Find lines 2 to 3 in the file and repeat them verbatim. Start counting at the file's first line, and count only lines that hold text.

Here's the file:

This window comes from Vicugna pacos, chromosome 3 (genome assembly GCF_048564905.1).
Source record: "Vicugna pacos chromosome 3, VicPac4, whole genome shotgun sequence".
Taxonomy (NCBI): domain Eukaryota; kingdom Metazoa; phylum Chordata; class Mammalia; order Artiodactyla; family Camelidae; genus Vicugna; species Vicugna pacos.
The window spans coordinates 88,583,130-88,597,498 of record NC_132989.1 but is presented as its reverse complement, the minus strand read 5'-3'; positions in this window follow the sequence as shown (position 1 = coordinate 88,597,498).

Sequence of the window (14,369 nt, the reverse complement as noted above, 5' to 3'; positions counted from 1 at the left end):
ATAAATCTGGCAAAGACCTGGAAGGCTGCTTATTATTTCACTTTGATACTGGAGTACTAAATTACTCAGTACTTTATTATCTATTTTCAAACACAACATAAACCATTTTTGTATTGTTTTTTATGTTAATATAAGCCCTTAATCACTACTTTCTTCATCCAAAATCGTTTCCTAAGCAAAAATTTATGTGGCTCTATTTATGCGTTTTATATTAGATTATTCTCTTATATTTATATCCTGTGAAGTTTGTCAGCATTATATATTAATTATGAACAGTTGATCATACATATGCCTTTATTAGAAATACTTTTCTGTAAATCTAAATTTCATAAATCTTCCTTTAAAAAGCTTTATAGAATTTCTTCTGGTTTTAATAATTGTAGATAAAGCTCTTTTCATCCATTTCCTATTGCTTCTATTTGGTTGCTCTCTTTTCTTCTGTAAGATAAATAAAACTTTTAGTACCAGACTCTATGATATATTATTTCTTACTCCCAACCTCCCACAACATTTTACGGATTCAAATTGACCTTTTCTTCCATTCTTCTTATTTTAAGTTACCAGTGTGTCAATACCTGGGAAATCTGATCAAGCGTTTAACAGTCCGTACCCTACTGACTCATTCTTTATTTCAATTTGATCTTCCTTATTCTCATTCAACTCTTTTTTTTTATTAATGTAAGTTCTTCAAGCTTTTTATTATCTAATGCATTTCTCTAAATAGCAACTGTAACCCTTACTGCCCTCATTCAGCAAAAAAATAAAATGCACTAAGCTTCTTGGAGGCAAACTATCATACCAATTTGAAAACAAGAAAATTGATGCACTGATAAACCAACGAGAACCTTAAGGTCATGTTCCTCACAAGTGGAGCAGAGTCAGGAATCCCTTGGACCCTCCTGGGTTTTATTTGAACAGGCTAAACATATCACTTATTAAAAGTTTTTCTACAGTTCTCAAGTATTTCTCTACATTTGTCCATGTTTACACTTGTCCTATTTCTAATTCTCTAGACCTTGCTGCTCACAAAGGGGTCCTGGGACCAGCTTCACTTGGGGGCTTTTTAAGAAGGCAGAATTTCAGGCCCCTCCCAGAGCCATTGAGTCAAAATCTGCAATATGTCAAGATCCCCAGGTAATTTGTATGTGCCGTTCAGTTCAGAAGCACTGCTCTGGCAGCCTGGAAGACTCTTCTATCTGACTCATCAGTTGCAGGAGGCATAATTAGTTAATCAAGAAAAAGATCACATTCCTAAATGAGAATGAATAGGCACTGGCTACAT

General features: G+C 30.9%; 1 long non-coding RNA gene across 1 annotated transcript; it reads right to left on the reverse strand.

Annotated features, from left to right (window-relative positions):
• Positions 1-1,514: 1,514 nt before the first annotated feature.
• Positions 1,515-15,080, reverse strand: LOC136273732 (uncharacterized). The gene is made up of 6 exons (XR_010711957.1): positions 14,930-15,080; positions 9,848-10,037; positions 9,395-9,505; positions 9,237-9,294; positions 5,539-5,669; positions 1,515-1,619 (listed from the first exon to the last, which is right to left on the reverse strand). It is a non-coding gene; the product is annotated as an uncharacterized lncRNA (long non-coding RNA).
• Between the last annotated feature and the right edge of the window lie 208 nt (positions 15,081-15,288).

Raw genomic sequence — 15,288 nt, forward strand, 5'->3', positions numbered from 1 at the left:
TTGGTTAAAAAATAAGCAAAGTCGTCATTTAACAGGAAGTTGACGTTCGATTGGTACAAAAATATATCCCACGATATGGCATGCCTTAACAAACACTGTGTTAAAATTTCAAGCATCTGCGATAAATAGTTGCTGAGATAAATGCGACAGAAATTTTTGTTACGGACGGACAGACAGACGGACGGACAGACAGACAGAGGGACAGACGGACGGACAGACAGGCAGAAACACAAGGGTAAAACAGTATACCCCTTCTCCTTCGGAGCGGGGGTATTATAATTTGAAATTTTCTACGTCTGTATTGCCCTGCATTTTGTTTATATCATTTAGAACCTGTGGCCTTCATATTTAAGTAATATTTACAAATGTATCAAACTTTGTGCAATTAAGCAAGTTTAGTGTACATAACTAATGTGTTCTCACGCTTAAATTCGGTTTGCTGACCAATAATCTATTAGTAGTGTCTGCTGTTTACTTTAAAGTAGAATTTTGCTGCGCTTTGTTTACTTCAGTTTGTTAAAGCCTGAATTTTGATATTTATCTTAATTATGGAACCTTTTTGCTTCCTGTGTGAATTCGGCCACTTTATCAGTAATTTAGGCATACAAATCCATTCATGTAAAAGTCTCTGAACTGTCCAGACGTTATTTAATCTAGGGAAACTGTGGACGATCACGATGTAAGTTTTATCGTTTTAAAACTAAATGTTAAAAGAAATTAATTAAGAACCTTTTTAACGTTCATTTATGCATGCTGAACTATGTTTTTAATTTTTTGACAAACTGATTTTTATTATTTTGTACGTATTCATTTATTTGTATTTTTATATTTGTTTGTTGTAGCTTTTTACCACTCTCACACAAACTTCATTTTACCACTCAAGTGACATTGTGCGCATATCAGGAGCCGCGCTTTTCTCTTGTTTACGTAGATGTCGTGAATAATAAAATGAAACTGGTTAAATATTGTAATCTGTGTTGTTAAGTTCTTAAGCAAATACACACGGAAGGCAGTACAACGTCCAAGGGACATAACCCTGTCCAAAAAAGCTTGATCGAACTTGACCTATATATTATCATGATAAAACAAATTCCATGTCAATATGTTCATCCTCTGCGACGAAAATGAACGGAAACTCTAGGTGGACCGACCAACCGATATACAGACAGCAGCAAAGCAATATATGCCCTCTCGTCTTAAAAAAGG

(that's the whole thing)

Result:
Source record: "Vicugna pacos chromosome 3, VicPac4, whole genome shotgun sequence".
Taxonomy (NCBI): domain Eukaryota; kingdom Metazoa; phylum Chordata; class Mammalia; order Artiodactyla; family Camelidae; genus Vicugna; species Vicugna pacos.